The Petitioner, Joseph L. Coleman, appeals the Shelby County Criminal Court’s dismissal of his petition seeking a writ of habeas corpus. The Petitioner contends that the habeas corpus court erred when it dismissed his petition because his sentence is void and unconstitutional. Upon a review of the record in this case, we are persuaded that the habeas court properly dismissed the petition for habeas corpus relief. Accordingly, the judgment of the habeas corpus court is affirmed.


STATE OF TENNESSEE v. SHAUN ANTHONY DAVIDSON AND DEEDRA LYNETTE KIZER
With concurring opinion.

Court: TN Court of Criminal Appeals

Attorneys:

Robert E. Cooper, Attorney General and Reporter; Brent C. Cherry, Senior Counsel; Victor S. Johnson, III, District Attorney General; and Deborah House, Assistant District Attorney General, for appellant, State of Tennessee.

Justin Johnson, Nashville, Tennessee, for appellee, Shaun Anthony Davidson.

Jodie A. Bell, Nashville, Tennessee, for appellee, Deedra Lynette Kizer.

Judge: PAGE

Following a traffic stop premised on a possible violation of Tennessee Code Annotated section 55-9-107 (the window tint statute), appellees were charged with several drug offenses. Appellee Shaun Anthony Davidson was indicted for possession with intent to sell or deliver 0.5 grams or more of cocaine in a drug-free zone. Appellee Deedra Lynette Kizer was indicted for possession or casual exchange of hydrocodone. Both appellees were indicted for possession or casual exchange of marijuana. The trial court granted the appellees’ motion to suppress evidence, ruling that Tennessee Code Annotated section 55-9- 107(c) was unconstitutionally vague and overbroad. As a result, the case was dismissed. The State now appeals, arguing that Tennessee Code Annotated section 55-9-107(c) is constitutional. We reverse the ruling of the trial court, reinstate the indictment, and remand for further proceedings consistent with this opinion.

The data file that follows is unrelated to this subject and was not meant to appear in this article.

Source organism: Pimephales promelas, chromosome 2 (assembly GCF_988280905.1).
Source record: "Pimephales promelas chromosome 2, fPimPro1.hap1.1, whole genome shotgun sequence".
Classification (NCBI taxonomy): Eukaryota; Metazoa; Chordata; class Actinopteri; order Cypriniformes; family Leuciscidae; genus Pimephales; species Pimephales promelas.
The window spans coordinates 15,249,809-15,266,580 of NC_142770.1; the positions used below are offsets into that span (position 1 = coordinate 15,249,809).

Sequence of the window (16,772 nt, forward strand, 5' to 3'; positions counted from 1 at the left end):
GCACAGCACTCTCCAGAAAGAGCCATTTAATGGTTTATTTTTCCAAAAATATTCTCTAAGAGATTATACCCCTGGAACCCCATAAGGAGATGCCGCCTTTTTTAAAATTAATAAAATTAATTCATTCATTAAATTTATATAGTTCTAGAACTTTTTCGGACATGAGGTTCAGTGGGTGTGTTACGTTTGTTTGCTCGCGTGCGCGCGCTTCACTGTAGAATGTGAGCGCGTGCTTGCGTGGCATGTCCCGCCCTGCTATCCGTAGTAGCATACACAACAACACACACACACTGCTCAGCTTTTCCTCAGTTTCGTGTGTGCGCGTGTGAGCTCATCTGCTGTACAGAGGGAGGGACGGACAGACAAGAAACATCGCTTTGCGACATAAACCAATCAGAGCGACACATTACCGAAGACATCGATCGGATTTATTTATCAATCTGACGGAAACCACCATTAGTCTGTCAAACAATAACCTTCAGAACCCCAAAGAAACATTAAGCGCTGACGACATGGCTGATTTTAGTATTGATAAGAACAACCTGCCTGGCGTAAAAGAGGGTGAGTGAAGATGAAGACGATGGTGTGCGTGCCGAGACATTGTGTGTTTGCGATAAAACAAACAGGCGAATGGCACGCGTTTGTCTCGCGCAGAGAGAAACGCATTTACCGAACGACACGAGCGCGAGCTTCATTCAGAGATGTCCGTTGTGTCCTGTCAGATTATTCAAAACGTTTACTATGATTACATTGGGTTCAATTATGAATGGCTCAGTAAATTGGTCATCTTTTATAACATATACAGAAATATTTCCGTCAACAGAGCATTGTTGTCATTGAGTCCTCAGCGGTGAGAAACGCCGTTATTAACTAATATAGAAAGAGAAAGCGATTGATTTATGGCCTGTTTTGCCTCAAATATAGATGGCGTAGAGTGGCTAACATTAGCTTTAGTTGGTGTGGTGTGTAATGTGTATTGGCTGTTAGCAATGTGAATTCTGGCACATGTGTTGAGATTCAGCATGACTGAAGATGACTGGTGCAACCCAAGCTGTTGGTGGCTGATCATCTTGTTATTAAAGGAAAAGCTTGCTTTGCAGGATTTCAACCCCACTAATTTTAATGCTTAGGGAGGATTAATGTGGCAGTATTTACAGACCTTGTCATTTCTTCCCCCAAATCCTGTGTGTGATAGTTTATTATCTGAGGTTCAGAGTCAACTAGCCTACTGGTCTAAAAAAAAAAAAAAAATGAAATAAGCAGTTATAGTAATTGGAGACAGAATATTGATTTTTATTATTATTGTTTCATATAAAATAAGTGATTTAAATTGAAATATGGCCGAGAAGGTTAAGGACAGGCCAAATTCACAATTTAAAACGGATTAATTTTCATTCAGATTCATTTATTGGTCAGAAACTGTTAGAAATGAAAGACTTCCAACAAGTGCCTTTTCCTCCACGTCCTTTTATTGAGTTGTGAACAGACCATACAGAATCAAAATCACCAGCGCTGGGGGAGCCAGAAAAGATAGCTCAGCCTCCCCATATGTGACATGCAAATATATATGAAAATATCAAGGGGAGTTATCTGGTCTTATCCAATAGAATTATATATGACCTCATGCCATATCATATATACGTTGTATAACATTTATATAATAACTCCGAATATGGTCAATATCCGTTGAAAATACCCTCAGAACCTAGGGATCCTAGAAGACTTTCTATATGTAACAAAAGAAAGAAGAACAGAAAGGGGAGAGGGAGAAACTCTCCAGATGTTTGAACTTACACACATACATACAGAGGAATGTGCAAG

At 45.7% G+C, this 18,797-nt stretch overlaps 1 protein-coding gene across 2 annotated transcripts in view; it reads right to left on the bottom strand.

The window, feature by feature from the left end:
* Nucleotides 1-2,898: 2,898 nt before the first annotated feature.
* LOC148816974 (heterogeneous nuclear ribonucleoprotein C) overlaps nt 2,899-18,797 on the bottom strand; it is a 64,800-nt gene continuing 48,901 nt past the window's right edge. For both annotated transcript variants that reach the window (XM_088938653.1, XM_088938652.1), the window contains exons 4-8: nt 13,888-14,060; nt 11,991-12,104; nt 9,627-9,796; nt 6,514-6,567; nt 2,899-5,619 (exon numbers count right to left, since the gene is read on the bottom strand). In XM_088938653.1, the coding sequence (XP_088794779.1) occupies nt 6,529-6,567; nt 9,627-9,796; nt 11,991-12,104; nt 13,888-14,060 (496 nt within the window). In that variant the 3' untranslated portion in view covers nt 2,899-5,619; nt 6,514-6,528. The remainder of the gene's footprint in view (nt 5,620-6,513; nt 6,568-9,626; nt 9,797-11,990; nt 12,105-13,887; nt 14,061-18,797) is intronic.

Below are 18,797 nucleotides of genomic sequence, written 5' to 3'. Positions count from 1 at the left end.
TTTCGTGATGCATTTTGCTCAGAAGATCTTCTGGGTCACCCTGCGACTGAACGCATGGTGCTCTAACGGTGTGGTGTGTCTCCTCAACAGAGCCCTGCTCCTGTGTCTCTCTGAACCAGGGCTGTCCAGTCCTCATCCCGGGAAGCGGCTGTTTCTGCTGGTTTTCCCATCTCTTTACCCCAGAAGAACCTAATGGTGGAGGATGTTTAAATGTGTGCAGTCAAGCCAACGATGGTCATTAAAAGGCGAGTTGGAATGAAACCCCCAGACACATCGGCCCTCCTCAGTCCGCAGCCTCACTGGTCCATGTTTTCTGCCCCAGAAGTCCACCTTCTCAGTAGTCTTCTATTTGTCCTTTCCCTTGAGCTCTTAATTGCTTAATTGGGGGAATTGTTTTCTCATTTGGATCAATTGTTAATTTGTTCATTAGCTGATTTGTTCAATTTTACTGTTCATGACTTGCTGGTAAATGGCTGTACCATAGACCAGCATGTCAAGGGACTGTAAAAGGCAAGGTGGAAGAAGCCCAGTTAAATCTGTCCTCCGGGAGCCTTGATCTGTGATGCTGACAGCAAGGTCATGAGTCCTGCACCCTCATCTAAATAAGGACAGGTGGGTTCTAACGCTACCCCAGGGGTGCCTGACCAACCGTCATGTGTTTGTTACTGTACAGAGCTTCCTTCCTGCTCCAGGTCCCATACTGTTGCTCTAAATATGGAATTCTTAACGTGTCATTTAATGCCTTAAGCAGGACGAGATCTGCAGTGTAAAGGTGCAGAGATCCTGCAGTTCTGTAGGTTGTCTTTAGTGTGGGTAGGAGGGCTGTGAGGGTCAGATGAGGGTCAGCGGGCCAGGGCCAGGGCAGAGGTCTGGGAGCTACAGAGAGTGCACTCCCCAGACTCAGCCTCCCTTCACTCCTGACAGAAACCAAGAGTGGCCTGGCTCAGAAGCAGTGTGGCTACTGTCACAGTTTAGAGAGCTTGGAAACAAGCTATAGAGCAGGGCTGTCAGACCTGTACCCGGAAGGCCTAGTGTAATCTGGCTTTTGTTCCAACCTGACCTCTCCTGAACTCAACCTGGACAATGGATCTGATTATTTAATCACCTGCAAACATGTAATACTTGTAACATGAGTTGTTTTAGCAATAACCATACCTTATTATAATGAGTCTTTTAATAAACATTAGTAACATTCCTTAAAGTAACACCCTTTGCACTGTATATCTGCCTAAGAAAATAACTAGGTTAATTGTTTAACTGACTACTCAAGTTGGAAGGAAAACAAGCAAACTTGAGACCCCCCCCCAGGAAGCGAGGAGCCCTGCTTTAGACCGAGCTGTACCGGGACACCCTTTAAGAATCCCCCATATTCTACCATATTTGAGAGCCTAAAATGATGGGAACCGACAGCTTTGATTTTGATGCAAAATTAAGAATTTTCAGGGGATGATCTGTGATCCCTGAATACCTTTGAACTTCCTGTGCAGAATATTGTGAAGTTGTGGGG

BRUCE ELLIOT v. STATE OF TENNESSEE

Court: TN Court of Criminal Appeals

Attorneys:

James O. Martin, III, Nashville, Tennessee, for the appellant, Bruce Elliot.

Robert E. Cooper, Jr., Attorney General and Reporter; Clark B. Thornton, Assistant Attorney General; Victor S. (Torry) Johnson, III, District Attorney General; and John Zimmerman, Assistant District Attorney General; for the appellee, State of Tennessee.

Judge: THOMAS

The Petitioner, Bruce Elliot, challenges the post-conviction court’s finding that he received the effective assistance of counsel at trial and its denial of post-conviction relief from his jury convictions for conspiracy to deliver 300 grams or more of cocaine within 1,000 feet of a school, conspiracy to possess 300 grams or more of cocaine, possession of 300 grams or more of cocaine, all Class A felonies; money laundering, a Class B felony; possession of over one-half ounce of marijuana and possession of a firearm by a convicted felon, both Class E felonies. The Petitioner contends that his trial counsel’s failure to file a motion to suppress the wiretaps on his telephone, which provided the basis for all evidence subsequently obtained against him, was deficient and that he was prejudiced by this deficiency. Upon consideration of the record and the applicable authorities, we affirm the judgment of the postconviction court.


MICHAEL T. GIBBS, JR. v. STATE OF TENNESSEE

Court: TN Court of Criminal Appeals

Attorneys: